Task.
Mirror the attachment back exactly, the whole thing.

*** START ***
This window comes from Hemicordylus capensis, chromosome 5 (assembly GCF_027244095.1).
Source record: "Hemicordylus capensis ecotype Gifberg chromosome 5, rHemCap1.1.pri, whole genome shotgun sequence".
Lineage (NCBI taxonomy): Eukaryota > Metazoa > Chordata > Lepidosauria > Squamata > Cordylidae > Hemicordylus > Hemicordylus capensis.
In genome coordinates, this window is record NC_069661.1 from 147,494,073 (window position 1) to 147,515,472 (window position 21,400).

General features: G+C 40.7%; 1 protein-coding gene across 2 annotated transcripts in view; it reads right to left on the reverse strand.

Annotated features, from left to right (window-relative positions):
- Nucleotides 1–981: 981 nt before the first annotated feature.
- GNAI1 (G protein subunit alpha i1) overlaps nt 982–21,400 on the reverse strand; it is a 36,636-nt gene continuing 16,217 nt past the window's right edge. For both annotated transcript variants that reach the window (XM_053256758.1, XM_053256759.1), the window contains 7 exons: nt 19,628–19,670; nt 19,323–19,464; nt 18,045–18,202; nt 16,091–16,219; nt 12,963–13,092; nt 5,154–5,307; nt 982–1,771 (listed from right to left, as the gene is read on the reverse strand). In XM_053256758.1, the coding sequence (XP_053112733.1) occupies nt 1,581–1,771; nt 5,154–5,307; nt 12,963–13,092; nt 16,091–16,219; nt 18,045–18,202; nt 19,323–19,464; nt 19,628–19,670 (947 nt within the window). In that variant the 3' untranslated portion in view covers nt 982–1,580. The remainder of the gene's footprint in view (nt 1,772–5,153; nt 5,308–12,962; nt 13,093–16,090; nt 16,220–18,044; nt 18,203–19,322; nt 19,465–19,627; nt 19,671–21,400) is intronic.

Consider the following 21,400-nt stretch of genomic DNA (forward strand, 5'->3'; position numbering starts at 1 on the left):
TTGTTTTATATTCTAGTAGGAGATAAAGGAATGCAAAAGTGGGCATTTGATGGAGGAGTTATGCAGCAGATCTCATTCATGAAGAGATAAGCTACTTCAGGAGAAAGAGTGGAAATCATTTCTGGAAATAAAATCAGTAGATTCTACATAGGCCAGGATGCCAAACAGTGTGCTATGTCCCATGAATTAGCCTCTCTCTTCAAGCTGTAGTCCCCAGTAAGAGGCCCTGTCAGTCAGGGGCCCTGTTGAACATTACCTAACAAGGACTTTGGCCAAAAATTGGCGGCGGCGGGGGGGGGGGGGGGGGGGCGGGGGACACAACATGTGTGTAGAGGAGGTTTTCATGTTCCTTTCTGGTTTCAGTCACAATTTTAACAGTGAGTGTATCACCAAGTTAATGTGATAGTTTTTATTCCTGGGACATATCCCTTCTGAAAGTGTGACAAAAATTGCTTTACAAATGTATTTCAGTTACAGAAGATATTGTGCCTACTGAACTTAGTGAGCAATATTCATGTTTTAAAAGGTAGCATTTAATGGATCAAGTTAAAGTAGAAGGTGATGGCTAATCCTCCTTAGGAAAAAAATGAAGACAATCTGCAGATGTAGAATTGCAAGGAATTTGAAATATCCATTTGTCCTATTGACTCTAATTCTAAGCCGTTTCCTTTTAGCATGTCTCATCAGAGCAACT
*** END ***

This window comes from Hemicordylus capensis, chromosome 5 (assembly GCF_027244095.1).
Source record: "Hemicordylus capensis ecotype Gifberg chromosome 5, rHemCap1.1.pri, whole genome shotgun sequence".
Lineage (NCBI taxonomy): Eukaryota > Metazoa > Chordata > Lepidosauria > Squamata > Cordylidae > Hemicordylus > Hemicordylus capensis.
In genome coordinates, this window is record NC_069661.1 from 147,494,073 (window position 1) to 147,515,472 (window position 21,400).

General features: G+C 40.7%; 1 protein-coding gene across 2 annotated transcripts in view; it reads right to left on the reverse strand.

Annotated features, from left to right (window-relative positions):
- Nucleotides 1–981: 981 nt before the first annotated feature.
- GNAI1 (G protein subunit alpha i1) overlaps nt 982–21,400 on the reverse strand; it is a 36,636-nt gene continuing 16,217 nt past the window's right edge. For both annotated transcript variants that reach the window (XM_053256758.1, XM_053256759.1), the window contains 7 exons: nt 19,628–19,670; nt 19,323–19,464; nt 18,045–18,202; nt 16,091–16,219; nt 12,963–13,092; nt 5,154–5,307; nt 982–1,771 (listed from right to left, as the gene is read on the reverse strand). In XM_053256758.1, the coding sequence (XP_053112733.1) occupies nt 1,581–1,771; nt 5,154–5,307; nt 12,963–13,092; nt 16,091–16,219; nt 18,045–18,202; nt 19,323–19,464; nt 19,628–19,670 (947 nt within the window). In that variant the 3' untranslated portion in view covers nt 982–1,580. The remainder of the gene's footprint in view (nt 1,772–5,153; nt 5,308–12,962; nt 13,093–16,090; nt 16,220–18,044; nt 18,203–19,322; nt 19,465–19,627; nt 19,671–21,400) is intronic.

Consider the following 21,400-nt stretch of genomic DNA (forward strand, 5'->3'; position numbering starts at 1 on the left):
TTGTTTTATATTCTAGTAGGAGATAAAGGAATGCAAAAGTGGGCATTTGATGGAGGAGTTATGCAGCAGATCTCATTCATGAAGAGATAAGCTACTTCAGGAGAAAGAGTGGAAATCATTTCTGGAAATAAAATCAGTAGATTCTACATAGGCCAGGATGCCAAACAGTGTGCTATGTCCCATGAATTAGCCTCTCTCTTCAAGCTGTAGTCCCCAGTAAGAGGCCCTGTCAGTCAGGGGCCCTGTTGAACATTACCTAACAAGGACTTTGGCCAAAAATTGGCGGCGGCGGGGGGGGGGGGGGGGGGGCGGGGGACACAACATGTGTGTAGAGGAGGTTTTCATGTTCCTTTCTGGTTTCAGTCACAATTTTAACAGTGAGTGTATCACCAAGTTAATGTGATAGTTTTTATTCCTGGGACATATCCCTTCTGAAAGTGTGACAAAAATTGCTTTACAAATGTATTTCAGTTACAGAAGATATTGTGCCTACTGAACTTAGTGAGCAATATTCATGTTTTAAAAGGTAGCATTTAATGGATCAAGTTAAAGTAGAAGGTGATGGCTAATCCTCCTTAGGAAAAAAATGAAGACAATCTGCAGATGTAGAATTGCAAGGAATTTGAAATATCCATTTGTCCTATTGACTCTAATTCTAAGCCGTTTCCTTTTAGCATGTCTCATCAGAGCAACT